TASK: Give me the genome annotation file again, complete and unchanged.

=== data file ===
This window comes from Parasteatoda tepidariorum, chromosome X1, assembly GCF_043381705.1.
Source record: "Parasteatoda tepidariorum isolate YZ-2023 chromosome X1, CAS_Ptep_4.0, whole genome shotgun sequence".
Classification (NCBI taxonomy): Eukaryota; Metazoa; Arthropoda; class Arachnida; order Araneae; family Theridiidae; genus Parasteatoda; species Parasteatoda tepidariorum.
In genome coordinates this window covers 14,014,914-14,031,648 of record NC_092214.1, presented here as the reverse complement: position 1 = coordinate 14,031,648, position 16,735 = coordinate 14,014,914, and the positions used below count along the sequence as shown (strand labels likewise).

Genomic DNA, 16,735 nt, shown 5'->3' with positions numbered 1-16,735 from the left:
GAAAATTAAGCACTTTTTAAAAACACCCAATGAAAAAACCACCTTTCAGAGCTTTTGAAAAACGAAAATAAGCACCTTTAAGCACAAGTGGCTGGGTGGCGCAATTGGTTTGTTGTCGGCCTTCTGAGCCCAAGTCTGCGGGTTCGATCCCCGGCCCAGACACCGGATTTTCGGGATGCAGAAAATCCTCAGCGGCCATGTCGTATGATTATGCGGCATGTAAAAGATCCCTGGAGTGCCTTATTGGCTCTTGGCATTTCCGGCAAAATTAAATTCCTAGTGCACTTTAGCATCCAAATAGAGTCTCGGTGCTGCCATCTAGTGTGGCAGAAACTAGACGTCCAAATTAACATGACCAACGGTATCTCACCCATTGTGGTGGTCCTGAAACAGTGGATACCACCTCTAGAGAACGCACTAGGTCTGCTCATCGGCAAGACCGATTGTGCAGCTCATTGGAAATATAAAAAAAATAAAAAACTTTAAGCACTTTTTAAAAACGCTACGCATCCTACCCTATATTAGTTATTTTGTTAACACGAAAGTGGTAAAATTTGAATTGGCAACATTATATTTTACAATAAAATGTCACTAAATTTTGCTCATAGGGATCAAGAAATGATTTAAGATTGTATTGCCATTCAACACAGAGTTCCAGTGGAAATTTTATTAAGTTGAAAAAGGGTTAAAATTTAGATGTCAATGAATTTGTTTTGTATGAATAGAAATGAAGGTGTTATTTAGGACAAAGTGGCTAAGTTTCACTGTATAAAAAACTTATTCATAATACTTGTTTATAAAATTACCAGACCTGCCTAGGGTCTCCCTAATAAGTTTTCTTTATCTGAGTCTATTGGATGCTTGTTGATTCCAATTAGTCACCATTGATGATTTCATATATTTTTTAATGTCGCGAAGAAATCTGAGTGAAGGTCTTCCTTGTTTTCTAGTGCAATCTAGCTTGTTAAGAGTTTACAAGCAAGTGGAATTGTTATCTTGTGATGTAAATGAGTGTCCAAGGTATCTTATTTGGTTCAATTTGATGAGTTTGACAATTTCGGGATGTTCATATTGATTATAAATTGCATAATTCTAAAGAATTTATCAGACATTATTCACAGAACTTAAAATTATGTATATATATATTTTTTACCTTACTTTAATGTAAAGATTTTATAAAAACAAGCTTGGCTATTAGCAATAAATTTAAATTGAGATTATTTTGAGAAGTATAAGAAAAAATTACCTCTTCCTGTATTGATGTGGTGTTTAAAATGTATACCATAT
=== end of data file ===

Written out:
This window comes from Parasteatoda tepidariorum, chromosome X1, assembly GCF_043381705.1.
Source record: "Parasteatoda tepidariorum isolate YZ-2023 chromosome X1, CAS_Ptep_4.0, whole genome shotgun sequence".
Classification (NCBI taxonomy): Eukaryota; Metazoa; Arthropoda; class Arachnida; order Araneae; family Theridiidae; genus Parasteatoda; species Parasteatoda tepidariorum.
In genome coordinates this window covers 14,014,914-14,031,648 of record NC_092214.1, presented here as the reverse complement: position 1 = coordinate 14,031,648, position 16,735 = coordinate 14,014,914, and the positions used below count along the sequence as shown (strand labels likewise).

Genomic DNA, 16,735 nt, shown 5'->3' with positions numbered 1-16,735 from the left:
GAAAATTAAGCACTTTTTAAAAACACCCAATGAAAAAACCACCTTTCAGAGCTTTTGAAAAACGAAAATAAGCACCTTTAAGCACAAGTGGCTGGGTGGCGCAATTGGTTTGTTGTCGGCCTTCTGAGCCCAAGTCTGCGGGTTCGATCCCCGGCCCAGACACCGGATTTTCGGGATGCAGAAAATCCTCAGCGGCCATGTCGTATGATTATGCGGCATGTAAAAGATCCCTGGAGTGCCTTATTGGCTCTTGGCATTTCCGGCAAAATTAAATTCCTAGTGCACTTTAGCATCCAAATAGAGTCTCGGTGCTGCCATCTAGTGTGGCAGAAACTAGACGTCCAAATTAACATGACCAACGGTATCTCACCCATTGTGGTGGTCCTGAAACAGTGGATACCACCTCTAGAGAACGCACTAGGTCTGCTCATCGGCAAGACCGATTGTGCAGCTCATTGGAAATATAAAAAAAATAAAAAACTTTAAGCACTTTTTAAAAACGCTACGCATCCTACCCTATATTAGTTATTTTGTTAACACGAAAGTGGTAAAATTTGAATTGGCAACATTATATTTTACAATAAAATGTCACTAAATTTTGCTCATAGGGATCAAGAAATGATTTAAGATTGTATTGCCATTCAACACAGAGTTCCAGTGGAAATTTTATTAAGTTGAAAAAGGGTTAAAATTTAGATGTCAATGAATTTGTTTTGTATGAATAGAAATGAAGGTGTTATTTAGGACAAAGTGGCTAAGTTTCACTGTATAAAAAACTTATTCATAATACTTGTTTATAAAATTACCAGACCTGCCTAGGGTCTCCCTAATAAGTTTTCTTTATCTGAGTCTATTGGATGCTTGTTGATTCCAATTAGTCACCATTGATGATTTCATATATTTTTTAATGTCGCGAAGAAATCTGAGTGAAGGTCTTCCTTGTTTTCTAGTGCAATCTAGCTTGTTAAGAGTTTACAAGCAAGTGGAATTGTTATCTTGTGATGTAAATGAGTGTCCAAGGTATCTTATTTGGTTCAATTTGATGAGTTTGACAATTTCGGGATGTTCATATTGATTATAAATTGCATAATTCTAAAGAATTTATCAGACATTATTCACAGAACTTAAAATTATGTATATATATATTTTTTACCTTACTTTAATGTAAAGATTTTATAAAAACAAGCTTGGCTATTAGCAATAAATTTAAATTGAGATTATTTTGAGAAGTATAAGAAAAAATTACCTCTTCCTGTATTGATGTGGTGTTTAAAATGTATACCATAT